We put the books in numerical order before taking the cart away from the circulation desk, to speed up re-shelving.
Re-shelving took me away from the desk and from life in general, sticking me in among the stacks, where I wanted to be. I still had no clue where Tara and Sarah’s “haunted bookshelf” was. (They said books would fall out of it.)
Sometimes I felt a little creeped out in the juvenile section, a tiny room at the very top of the building. My friends told stories about it being haunted.
But I’d find the most wonderful and obscure books in the library, and often come back with books on the cart, to be checked out. I loved checking my own book out rather than waiting for a clerk, writing my name on the card, putting it in the card box, and putting a date due card in the book.
Sometimes I felt light-headed and dizzy in this room. Sometimes I wondered if I felt this way because I was pregnant. At various times in my life, I’ve had these sudden bouts of dizziness, though they don’t last long, and I go years without feeling it again.
Of course, nowadays I am aware that my dizziness in that room could’ve been caused by elevation and an old structure. This can also explain dizziness people sometimes feel in old houses, which they attribute to ghosts.
But it wasn’t as bad as when he first divorced me and I could barely get through my two hours (dazed or numb, Helene called it), trying to go through the card catalog doing a project we’d been given, and not go crazy with the pain, fear of losing my husband forever, and sadness. The working day took forever in those days.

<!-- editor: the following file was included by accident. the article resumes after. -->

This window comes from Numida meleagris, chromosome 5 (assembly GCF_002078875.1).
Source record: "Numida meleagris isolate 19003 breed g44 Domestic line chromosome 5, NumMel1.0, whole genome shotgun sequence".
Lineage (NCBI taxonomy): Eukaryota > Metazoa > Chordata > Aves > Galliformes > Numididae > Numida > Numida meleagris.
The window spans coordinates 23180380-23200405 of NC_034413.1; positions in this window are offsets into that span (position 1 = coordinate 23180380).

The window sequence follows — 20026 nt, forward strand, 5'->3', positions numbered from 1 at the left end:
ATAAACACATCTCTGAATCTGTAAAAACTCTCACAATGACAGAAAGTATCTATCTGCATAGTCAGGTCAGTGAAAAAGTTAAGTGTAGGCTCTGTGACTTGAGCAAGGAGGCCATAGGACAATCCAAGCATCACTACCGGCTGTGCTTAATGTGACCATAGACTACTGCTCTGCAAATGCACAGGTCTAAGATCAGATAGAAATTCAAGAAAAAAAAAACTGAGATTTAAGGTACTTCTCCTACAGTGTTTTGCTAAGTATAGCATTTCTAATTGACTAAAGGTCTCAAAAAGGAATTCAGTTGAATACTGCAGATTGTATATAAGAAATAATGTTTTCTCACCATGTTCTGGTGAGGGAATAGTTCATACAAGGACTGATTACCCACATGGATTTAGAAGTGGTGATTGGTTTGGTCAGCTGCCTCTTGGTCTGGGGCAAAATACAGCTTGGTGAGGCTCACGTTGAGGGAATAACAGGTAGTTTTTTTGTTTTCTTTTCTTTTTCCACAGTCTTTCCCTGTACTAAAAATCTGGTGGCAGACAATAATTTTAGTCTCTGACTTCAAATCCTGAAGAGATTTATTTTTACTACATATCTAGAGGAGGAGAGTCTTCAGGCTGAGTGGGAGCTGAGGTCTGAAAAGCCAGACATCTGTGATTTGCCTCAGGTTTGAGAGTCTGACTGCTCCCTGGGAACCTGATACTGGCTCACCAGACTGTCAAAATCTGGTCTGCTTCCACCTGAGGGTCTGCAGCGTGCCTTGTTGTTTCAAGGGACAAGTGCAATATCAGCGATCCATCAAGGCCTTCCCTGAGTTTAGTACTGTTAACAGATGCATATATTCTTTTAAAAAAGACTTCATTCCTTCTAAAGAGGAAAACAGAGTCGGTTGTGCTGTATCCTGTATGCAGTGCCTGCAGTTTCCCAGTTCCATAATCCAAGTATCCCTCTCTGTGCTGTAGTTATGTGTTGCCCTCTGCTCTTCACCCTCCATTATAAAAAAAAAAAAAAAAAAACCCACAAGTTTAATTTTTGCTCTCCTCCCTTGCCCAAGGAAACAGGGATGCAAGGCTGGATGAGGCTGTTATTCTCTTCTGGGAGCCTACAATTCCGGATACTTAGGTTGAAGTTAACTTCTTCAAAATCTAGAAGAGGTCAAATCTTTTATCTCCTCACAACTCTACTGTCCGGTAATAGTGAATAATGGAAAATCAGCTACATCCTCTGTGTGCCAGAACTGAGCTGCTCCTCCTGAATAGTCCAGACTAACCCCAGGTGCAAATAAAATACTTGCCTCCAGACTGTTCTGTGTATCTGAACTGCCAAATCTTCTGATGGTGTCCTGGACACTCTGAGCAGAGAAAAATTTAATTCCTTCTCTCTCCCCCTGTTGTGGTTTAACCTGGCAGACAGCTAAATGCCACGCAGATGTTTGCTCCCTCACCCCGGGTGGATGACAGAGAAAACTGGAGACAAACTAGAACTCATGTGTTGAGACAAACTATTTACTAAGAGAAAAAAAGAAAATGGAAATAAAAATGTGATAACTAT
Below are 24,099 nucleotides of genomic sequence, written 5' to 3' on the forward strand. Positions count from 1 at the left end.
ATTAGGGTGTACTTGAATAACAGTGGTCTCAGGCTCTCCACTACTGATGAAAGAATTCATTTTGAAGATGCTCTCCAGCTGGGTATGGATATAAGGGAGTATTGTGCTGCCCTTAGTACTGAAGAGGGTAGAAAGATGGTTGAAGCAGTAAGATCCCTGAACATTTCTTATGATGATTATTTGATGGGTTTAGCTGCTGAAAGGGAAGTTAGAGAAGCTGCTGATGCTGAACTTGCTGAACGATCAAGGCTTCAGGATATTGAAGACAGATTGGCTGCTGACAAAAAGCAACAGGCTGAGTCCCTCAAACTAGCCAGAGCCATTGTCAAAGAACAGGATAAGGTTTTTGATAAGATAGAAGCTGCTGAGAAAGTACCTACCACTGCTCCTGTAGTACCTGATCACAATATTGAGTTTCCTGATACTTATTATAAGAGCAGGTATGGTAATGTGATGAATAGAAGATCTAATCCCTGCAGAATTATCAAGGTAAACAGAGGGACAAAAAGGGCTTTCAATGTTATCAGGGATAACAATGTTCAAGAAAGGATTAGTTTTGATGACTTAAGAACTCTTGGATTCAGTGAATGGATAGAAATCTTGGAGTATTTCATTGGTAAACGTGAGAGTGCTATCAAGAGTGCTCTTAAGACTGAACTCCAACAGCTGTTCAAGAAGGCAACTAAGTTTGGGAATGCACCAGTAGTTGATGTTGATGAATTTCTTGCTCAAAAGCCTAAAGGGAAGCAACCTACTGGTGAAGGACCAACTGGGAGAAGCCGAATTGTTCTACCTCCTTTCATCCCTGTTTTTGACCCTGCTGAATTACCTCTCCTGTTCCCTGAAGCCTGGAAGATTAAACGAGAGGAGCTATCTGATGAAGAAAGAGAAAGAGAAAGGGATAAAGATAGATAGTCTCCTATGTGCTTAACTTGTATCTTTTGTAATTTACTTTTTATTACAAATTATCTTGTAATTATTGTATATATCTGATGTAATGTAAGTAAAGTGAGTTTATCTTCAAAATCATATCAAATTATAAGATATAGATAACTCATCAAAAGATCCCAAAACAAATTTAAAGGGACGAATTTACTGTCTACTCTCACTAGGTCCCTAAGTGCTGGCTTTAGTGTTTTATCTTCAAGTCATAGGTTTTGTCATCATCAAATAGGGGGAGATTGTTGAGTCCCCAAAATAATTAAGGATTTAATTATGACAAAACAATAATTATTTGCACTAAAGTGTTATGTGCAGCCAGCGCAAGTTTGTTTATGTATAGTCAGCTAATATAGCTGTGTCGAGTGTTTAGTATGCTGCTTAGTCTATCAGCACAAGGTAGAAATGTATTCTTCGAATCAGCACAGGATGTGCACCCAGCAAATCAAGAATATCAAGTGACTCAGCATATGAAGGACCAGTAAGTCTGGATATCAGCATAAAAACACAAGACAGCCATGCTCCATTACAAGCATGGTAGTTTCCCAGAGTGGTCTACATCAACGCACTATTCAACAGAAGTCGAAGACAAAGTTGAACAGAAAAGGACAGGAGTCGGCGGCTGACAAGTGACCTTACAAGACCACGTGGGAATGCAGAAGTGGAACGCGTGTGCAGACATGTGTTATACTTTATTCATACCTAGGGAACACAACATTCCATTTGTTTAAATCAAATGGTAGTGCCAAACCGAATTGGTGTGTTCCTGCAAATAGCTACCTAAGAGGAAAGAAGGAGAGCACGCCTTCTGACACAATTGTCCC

But in November, trying to get through the work day wasn’t quite so bad anymore. Being in the stacks alone or with Sharon, though sometimes hard to handle when sad thoughts returned, was often a solace, reminding me that I belonged among books. My purpose and calling was to read and write.
Cast of Characters (Work in Progress)
Table of Contents
December 1991: Ride the Greyhound
January 1992: Dealing with a Breakup with Probable NVLD
March 1992: Shawn: Just Friends or Dating?
April 1992: Pledging, Prayer Group–and Peter’s Smear Campaign
October 1992–Shawn’s Exasperating Ambivalence:
Summer 1993: Music, Storm and Prophetic Dreams
June 1994–Bits of Abuse Here and There:
July & August 1994: